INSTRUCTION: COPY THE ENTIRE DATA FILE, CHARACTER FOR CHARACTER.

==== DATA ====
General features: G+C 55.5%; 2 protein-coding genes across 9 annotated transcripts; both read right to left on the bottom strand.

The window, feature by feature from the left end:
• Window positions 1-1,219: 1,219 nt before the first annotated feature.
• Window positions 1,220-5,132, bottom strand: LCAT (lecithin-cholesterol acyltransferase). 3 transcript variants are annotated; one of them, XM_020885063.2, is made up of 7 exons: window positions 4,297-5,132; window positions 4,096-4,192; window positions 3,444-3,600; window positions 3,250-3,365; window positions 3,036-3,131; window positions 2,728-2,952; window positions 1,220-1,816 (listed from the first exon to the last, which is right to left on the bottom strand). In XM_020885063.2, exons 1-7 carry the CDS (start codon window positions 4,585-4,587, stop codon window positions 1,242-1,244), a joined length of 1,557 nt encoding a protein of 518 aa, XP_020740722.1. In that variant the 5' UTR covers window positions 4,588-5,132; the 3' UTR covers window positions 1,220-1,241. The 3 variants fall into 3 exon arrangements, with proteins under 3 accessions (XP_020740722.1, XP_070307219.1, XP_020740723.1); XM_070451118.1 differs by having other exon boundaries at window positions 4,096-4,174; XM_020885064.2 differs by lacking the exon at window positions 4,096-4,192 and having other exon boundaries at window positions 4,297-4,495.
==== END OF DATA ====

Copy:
General features: G+C 55.5%; 2 protein-coding genes across 9 annotated transcripts; both read right to left on the bottom strand.

The window, feature by feature from the left end:
• Window positions 1-1,219: 1,219 nt before the first annotated feature.
• Window positions 1,220-5,132, bottom strand: LCAT (lecithin-cholesterol acyltransferase). 3 transcript variants are annotated; one of them, XM_020885063.2, is made up of 7 exons: window positions 4,297-5,132; window positions 4,096-4,192; window positions 3,444-3,600; window positions 3,250-3,365; window positions 3,036-3,131; window positions 2,728-2,952; window positions 1,220-1,816 (listed from the first exon to the last, which is right to left on the bottom strand). In XM_020885063.2, exons 1-7 carry the CDS (start codon window positions 4,585-4,587, stop codon window positions 1,242-1,244), a joined length of 1,557 nt encoding a protein of 518 aa, XP_020740722.1. In that variant the 5' UTR covers window positions 4,588-5,132; the 3' UTR covers window positions 1,220-1,241. The 3 variants fall into 3 exon arrangements, with proteins under 3 accessions (XP_020740722.1, XP_070307219.1, XP_020740723.1); XM_070451118.1 differs by having other exon boundaries at window positions 4,096-4,174; XM_020885064.2 differs by lacking the exon at window positions 4,096-4,192 and having other exon boundaries at window positions 4,297-4,495.